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High Performance Golf
Ball Control is the #1 Essential Skill of Golf. As we have discussed, Ball Control is comprised of three skills within the skill: Solid Contact. Predict the Flight. And Hit it Far Enough to Score. I am sure you are not surprised to hear that Predict the Flight is comprised of three skills within the skill: Club Face Control, Club Path Control, and Centeredness of Hit. Assuming centered (sweetspot) contact, the club face angle gives the ball its starting direction. If the club face is pointing right of the target when the ball leaves it, the ball will take off right. But we don’t necessarily what the ball would have done in the air yet, because we have complete information. The club path relative to the face tells the ball whether or not to curve in the air. If the club path is moving to the right of the club face, the ball will curve left. Conversely, if the path is moving left of the face, the ball will curve right.
Rule: The ball takes off in the direction of the face and curves away from the path relative to the face. These diagrams will help you fully understand the concepts: In the club and ball diagrams, the dark blue arrow shows the club path. The red arrow shows the club face angle. And the dotted black line shows the ball flight.
Starting from the left diagram, we can see that when the club path and club face are headed in the same direction, the ball will fly straight, just like an airplane taking off, the ball will rise upward. The backspin imparted to the ball at impact will be what I call “perfect backspin:” tilted to neither side. That’s called zero spin axis tilt. When the wings of the airplane tilt to the right, the plane will turn right. Similarly, when the ball’s Spin Axis tilts to either side, the ball will curve. When the club path moves to the left of the club face, the spin axis tilts to the right and the ball curves right. And when the club path moves right of the club face, the spin axis tilts to the left, and the ball curves left.
Drill: The Club Path Gate
While you are learning Ball-Then-Turf Contact, you are only working on one of the three essentials of ball control. The ball my not go toward the target because we need to add club path and then club face control to the swing so we can learn to predict the flight. The Gate Drill provides excellent feedback as to whether you are moving the club into impact from the inside-out to the ball.
Three balls are placed in a straight line at 45 degrees to the target line apart as shown. The balls are one club head apart (no more than four inches). And, as shown in the first photo, there is enough room for the club head to move straight through the gate or from inside-out, but no room for the club to move from the outside-in. You may want to remove the object ball and simply practice swinging through the gate at first. It’s not as easy as it looks. Then introduce the ball.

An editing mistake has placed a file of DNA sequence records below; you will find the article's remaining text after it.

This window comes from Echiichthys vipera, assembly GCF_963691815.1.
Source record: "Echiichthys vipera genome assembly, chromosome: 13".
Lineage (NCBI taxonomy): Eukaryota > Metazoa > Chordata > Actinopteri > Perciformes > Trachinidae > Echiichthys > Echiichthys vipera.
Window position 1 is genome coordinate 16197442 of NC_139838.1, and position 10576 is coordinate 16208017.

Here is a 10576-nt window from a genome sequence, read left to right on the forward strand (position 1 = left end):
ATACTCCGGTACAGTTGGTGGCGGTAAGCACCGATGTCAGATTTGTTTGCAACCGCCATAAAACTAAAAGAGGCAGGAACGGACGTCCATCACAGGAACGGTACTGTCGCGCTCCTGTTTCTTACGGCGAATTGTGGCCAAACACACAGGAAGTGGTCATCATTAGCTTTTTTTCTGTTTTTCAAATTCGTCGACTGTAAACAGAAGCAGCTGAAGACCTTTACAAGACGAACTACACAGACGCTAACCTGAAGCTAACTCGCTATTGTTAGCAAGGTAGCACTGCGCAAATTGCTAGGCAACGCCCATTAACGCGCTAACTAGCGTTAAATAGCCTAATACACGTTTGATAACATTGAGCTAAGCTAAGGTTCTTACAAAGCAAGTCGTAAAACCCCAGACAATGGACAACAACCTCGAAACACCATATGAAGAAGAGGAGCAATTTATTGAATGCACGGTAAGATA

For an additional club path drill (not shown), use a stick like the yellow one you see in the photos placed on the target line and behind the ball by 6 inches and make sure the club head approaches the ball from inside the stick. You can see it. You just have to look for the blur of the club head and take your attention off of the ball. Hint: To control your club path, you have to be focused on what you are doing with the club rather than on the ball. Your job is to swing the club. The club’s job is to hit the ball.
It can be helpful to keep in mind that the club path is simply the direction in which you swing. You are holding the club: you can and must control the direction in which you swing it! Practice swinging in whatever direction you wish. You may want to swing over top of a tee that you place nearly all the way into the ground while you practice path control. Then place the ball on the tee and focus on the path you will swing the club into the ball, not just the ball itself. That sounds simple, but, as with most things in golf, it’s not as easy as it sounds.
Ball flight Control requires all three skills within the skill: solid contact, path control, and face control. In this drill, you are working on club path. The ball might not go to the target yet, and that’s ok, because we have not yet concerned ourselves with club face control. You’ll have to add that to the equation in order to predict the flight. So as soon as you can swing through the gate, add club face control to start predicting the flight. That said, if your grip (the manner in which you place your hands on the club) is correct for you, the club face may take care of itself. Have fun experimenting with making the ball go left, right and straight. We are looking for a sense of, “when I do this, the ball will do that.”
Hit ‘em Great!
John Dunigan is a PGA Master Professional and Director of Instruction at White Manor Country Club in Malvern where he runs the John Dunigan Golf Academy. An expert in Junior Golf, John received the prestigious PGA Philadelphia Section Junior Golf Leader Award for 2012, and was named Philadelphia Section Teacher of the Year in 2008.He lives in Kennett Square.